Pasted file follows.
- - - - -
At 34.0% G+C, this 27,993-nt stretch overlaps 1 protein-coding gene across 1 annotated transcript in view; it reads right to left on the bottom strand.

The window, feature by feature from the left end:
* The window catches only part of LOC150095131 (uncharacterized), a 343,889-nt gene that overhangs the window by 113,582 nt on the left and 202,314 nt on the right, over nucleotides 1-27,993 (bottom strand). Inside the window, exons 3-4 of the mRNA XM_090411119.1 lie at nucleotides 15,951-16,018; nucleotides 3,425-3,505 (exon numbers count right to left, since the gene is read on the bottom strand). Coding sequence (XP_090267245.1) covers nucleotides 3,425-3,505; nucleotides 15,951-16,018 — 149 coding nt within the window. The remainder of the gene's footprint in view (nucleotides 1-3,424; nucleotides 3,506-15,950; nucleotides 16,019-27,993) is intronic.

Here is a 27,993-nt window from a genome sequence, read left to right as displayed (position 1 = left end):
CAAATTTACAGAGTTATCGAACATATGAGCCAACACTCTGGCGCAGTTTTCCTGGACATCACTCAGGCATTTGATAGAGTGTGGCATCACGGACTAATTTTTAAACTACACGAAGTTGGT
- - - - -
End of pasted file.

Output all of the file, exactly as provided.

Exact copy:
At 34.0% G+C, this 27,993-nt stretch overlaps 1 protein-coding gene across 1 annotated transcript in view; it reads right to left on the bottom strand.

The window, feature by feature from the left end:
* The window catches only part of LOC150095131 (uncharacterized), a 343,889-nt gene that overhangs the window by 113,582 nt on the left and 202,314 nt on the right, over nucleotides 1-27,993 (bottom strand). Inside the window, exons 3-4 of the mRNA XM_090411119.1 lie at nucleotides 15,951-16,018; nucleotides 3,425-3,505 (exon numbers count right to left, since the gene is read on the bottom strand). Coding sequence (XP_090267245.1) covers nucleotides 3,425-3,505; nucleotides 15,951-16,018 — 149 coding nt within the window. The remainder of the gene's footprint in view (nucleotides 1-3,424; nucleotides 3,506-15,950; nucleotides 16,019-27,993) is intronic.

Here is a 27,993-nt window from a genome sequence, read left to right as displayed (position 1 = left end):
CAAATTTACAGAGTTATCGAACATATGAGCCAACACTCTGGCGCAGTTTTCCTGGACATCACTCAGGCATTTGATAGAGTGTGGCATCACGGACTAATTTTTAAACTACACGAAGTTGGT